By Erin Sherbert
By Erin Sherbert
By Leif Haven
By Erin Sherbert
By Chris Roberts
By Kate Conger
By Brian Rinker
By Rachel Swan
Passing under the sun-dappled trellis gate of the Dunsmuir Estate, my roommate is reminded of the 1980 Christopher Reevevehicle Somewhere in Time, in which the actor pushes himself back through the temporal gauze of years to search out a woman from the distant past. The trellis is like a wormhole. In one moment, we are standing on a paved avenue surrounded by featureless automobiles with fiberglass bumpers, the sounds of I-580 East rumbling in the distance. Three paces later, we are plunged into the pastoral elegance of another era: Sunlight cascades through the tops of tall old trees onto a circular drive, swans take flight from a small private pond to settle on well-tended lawns, women in low-waisted dresses and cloche hats titter over the broad shoulders of men in straw derbies and knickers. The 16th annual Gatsby Summer Afternoonis a grandly cinematic and completely immersive affair.
Danine Cozzens, publicity director of the Art Deco Society of California, descends upon us in a flutter of summer finery, bustling us into a nearby carriage house, where two long racks of time-appropriate apparel await vulgarians like me. Carla Pollard, a costumer by trade, smiles warmly and offers a sun hat with a voluminous chiffon scarf and my choice of two outfits yielding to a 1920s sensibility.
"I've dressed about six people today," says Pollard, as Cozzens rushes off to intercept a slipshod cameraman. "It's a fine line between insulting people and helping them. One couple flatly refused, and they had to leave. Proper attire is important on a day like this."
Apart from my unredeemable high-heeled shoes, I am made presentable (Daisy Buchanan would not entirely approve, but Jay Gatsby would never find fault) and sent on my way. Wandering down the gently sloping drive -- past a group of squealing, bow-lipped girls with spit curls, long bathing suits, and knee socks, collectively known as the Deco Belles -- I notice my mannerisms shifting to suit my new apparel. A woman in a wide picture-frame hat and a long, embroidered silk day coat smiles and waves elegantly, as if our summer homes were on the same small stretch of private beach. I smile and wave back. The time shift is complete.
A 1937 Buick taxicab pulls up in front of the trellis and Paul Ferrera, a driver in Gatsby's "employ" for nearly seven years, opens the door with a flourish of his yellow taxi driver's cap.
"The grounds seem large when you have to walk 'em," says Ferrera, tooling slowly down the tree-lined lane, "but they're not so big after you've been driving awhile." A sophisticated couple -- she in a slender, beaded dress, smoking from a six-inch, pearl-tipped cigarette holder; he in a soft felt bowler and bow tie, puffing on a pipe -- smile and nod casually as we pass. A little farther down the lane, a trio of fresh-faced young women in Navy-inspired sports attire laughs and shouts, "Hullo, old chum," in the loud, carefree manner of the overprivileged.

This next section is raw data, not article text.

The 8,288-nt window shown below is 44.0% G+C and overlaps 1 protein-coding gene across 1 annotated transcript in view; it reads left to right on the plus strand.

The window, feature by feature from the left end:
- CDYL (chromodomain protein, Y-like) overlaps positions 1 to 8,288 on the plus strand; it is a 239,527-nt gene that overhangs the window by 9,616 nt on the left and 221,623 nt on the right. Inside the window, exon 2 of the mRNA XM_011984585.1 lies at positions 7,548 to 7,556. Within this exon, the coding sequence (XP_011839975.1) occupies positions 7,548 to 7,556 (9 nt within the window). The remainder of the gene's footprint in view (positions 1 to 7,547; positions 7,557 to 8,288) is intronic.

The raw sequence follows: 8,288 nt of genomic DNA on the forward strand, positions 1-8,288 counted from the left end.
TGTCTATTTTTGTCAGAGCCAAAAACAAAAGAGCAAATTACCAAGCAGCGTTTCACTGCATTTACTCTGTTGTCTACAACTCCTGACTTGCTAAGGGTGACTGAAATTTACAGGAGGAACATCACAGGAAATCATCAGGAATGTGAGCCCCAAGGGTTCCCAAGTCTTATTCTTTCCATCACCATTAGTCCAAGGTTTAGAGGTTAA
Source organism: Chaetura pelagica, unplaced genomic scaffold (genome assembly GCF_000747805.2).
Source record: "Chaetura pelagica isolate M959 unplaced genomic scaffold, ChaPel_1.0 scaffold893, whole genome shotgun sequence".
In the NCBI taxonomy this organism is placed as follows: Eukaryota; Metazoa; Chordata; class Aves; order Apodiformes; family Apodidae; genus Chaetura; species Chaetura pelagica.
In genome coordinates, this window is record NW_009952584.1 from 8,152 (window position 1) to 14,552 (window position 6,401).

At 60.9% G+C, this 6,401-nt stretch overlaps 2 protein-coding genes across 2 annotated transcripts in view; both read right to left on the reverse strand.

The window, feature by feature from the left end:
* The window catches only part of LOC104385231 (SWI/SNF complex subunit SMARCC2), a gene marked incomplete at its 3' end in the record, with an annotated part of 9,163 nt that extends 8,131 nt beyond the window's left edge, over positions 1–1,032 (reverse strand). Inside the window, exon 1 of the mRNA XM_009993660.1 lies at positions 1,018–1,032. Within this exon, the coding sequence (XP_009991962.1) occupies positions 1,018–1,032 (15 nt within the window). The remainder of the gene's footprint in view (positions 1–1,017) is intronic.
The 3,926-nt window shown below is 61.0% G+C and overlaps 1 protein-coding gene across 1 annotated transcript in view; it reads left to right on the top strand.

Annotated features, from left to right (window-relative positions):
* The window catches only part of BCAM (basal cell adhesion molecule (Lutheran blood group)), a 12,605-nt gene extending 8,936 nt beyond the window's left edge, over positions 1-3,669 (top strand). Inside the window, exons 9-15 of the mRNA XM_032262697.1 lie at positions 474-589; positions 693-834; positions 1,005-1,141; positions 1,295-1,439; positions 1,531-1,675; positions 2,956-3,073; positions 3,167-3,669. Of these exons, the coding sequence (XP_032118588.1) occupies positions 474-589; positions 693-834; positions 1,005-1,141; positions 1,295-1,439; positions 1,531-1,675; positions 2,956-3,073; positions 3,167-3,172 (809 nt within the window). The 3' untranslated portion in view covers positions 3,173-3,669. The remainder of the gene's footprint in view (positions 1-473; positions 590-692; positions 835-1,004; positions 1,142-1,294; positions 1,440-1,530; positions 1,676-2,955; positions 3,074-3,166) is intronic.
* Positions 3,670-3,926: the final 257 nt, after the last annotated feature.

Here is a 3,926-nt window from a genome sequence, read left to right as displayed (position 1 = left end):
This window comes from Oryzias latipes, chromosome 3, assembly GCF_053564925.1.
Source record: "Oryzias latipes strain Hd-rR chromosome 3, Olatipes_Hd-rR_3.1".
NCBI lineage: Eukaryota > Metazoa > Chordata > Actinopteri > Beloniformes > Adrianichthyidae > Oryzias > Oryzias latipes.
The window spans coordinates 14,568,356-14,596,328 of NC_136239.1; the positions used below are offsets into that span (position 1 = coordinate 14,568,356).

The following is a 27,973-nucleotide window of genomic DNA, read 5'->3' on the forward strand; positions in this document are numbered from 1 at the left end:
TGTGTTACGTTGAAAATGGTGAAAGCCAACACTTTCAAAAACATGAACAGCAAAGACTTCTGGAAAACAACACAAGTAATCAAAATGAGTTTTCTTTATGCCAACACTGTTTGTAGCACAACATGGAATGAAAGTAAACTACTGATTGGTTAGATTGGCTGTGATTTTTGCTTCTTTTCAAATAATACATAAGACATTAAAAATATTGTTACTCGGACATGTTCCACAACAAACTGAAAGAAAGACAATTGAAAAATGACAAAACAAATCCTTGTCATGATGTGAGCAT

"I sure have met an awful lot of nice people today," says Ferrera. "You'll have a good time, all right."
Under the glistening white columns of the Dunsmuir mansion, hundreds of guests lounge on the perfectly manicured green surrounding the stage where Don Neely's Royal Society Jazz Orchestrasupplies airy strains for frivolous partygoers doing the Charleston. Japanese lanterns swing in the breeze above a special wooden dance floor brought in for the occasion. Antique cars, including a small yellow Model T Ford race car from 1915, line the circular driveway like shiny trophies of opulence. The guests seated on wicker lawn furniture nibble on salmon croquettes and brie and brioche, while others sprawl at their feet on Oriental rugs, smoking cigarettes or sipping mint juleps. "Captain" Jim McKenzieand "Lieutenant Commander" Tony Inson, wearing sparkling dress white uniforms, entertain their guests with tales of mythic battle at a banquet table spread with rose-colored linen and gold-rimmed china. Crystal glasses, champagne buckets, homemade pies, and roast chickens adorn most of the highly sought-after tables surrounding the dance floor, but the picnics set up on the grass are no less grand. They include layers of Persian rugs, parasols, throw pillows, giant wicker baskets overflowing with fresh bread, imported cheese, and fruit, Victrolas, crystal decanters, silver tableware, glass bottles with ceramic stoppers filled with celery and phosphate, canning jars filled with spiced figs, cut-glass platters laden with prawns and caviar, silver cigarette cases, absinthe, stylized statuettes of nymphs cast in smoked glass, Red Flyer wagons, mah-jongg boards, cricket sets, crystal salt-and-pepper shakers in the shape of strawberries hanging from golden vines, star-shaped finger sandwiches wrapped in wax paper, multitiered candy dishes engraved with angels, and enormous flower arrangements.
Even at the most modest spreads, the accouterments are as stylish, beautiful, and deco as the people themselves. Nothing is out of place or in modern time, and, in these wavering moments of summer heat, one can easily imagine Jay Gatsby staring down from his second-floor window with straight-backed confidence and tragic resolve.
Richard Fishman, or Mr. Rickas he is better known when playing with his band, the Martini Brothers, winds through the luxurious fete, scribbling notes for the judgment of Daisy Buchanan's Picnic Award.